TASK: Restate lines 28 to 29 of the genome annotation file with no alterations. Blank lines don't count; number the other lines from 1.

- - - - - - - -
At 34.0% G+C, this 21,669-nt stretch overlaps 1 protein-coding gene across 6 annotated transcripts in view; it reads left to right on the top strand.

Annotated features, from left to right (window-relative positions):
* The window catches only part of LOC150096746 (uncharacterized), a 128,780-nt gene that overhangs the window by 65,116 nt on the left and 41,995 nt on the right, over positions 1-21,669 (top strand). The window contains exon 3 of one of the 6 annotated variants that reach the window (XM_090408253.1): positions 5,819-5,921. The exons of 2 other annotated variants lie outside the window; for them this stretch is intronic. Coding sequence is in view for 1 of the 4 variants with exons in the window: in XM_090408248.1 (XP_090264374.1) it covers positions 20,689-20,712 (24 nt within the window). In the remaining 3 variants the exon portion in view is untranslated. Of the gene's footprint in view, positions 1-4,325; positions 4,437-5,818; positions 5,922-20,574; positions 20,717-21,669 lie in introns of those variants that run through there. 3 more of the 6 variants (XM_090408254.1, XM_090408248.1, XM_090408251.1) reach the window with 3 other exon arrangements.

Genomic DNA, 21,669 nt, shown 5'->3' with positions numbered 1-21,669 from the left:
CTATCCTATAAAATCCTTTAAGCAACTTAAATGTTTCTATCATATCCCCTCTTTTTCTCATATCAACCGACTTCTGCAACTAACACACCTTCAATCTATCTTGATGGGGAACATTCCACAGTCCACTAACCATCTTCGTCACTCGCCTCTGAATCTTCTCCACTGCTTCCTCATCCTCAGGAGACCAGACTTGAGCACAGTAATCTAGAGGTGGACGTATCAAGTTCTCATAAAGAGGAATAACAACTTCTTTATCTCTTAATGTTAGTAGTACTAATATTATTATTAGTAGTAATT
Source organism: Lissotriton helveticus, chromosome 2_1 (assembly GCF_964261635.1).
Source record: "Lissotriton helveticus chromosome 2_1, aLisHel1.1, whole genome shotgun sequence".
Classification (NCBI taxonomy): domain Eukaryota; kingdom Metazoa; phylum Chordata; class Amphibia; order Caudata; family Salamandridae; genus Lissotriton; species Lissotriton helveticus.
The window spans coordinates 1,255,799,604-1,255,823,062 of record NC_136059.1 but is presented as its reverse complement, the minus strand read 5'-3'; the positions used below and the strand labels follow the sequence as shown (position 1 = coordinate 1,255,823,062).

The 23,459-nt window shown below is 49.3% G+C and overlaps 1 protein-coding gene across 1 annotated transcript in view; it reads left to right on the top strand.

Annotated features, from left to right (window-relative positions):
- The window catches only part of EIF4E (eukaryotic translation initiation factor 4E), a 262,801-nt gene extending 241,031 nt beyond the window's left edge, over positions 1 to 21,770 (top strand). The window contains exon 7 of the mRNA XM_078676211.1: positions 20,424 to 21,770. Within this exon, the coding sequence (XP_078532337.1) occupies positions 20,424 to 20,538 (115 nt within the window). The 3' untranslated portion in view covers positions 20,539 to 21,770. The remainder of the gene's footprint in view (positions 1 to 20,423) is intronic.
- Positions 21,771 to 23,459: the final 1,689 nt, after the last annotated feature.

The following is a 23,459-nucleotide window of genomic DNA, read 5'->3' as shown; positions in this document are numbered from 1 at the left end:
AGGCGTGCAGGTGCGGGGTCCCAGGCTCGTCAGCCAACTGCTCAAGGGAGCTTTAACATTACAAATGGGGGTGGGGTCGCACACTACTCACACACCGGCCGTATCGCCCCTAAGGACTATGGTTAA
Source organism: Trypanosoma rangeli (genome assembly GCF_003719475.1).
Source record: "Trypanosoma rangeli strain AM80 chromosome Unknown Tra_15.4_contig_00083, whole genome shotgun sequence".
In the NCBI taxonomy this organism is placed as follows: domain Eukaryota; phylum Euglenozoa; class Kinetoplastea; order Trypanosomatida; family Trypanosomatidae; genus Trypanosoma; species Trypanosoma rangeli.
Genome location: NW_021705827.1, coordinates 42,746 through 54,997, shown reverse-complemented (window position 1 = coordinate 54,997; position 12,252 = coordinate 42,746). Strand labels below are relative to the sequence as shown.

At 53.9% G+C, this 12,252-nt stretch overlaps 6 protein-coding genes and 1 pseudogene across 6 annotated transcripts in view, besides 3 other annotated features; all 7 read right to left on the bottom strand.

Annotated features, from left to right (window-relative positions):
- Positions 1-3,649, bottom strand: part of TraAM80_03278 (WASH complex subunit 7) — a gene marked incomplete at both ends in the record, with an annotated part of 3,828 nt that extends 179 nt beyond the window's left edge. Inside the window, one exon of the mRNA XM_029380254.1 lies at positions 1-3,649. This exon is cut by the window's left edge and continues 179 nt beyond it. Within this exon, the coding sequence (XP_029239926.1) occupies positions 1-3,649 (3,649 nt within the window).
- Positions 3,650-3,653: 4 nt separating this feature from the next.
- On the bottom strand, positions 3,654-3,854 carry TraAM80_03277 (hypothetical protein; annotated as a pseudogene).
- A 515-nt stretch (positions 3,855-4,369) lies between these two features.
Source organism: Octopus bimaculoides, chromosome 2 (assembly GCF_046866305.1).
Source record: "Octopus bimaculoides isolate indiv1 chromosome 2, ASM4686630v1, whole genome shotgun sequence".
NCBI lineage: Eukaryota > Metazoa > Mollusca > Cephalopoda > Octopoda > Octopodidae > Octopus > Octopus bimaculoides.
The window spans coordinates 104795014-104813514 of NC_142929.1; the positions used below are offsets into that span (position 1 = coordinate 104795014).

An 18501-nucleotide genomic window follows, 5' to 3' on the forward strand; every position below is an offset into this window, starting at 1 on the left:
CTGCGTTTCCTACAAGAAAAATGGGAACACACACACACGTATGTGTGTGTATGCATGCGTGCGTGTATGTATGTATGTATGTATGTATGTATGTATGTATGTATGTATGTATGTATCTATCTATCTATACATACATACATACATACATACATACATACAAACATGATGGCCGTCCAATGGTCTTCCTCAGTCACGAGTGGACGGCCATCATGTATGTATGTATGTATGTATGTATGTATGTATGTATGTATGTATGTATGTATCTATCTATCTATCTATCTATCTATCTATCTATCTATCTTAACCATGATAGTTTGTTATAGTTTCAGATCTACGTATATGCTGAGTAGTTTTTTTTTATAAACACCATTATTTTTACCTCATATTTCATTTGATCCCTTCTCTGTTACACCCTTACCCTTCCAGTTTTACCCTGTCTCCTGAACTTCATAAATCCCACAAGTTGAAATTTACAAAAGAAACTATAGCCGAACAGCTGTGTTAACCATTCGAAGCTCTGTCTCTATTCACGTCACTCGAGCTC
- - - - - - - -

NCBI lineage: Eukaryota > Metazoa > Mollusca > Cephalopoda > Octopoda > Octopodidae > Octopus > Octopus bimaculoides.
The window spans coordinates 104795014-104813514 of NC_142929.1; the positions used below are offsets into that span (position 1 = coordinate 104795014).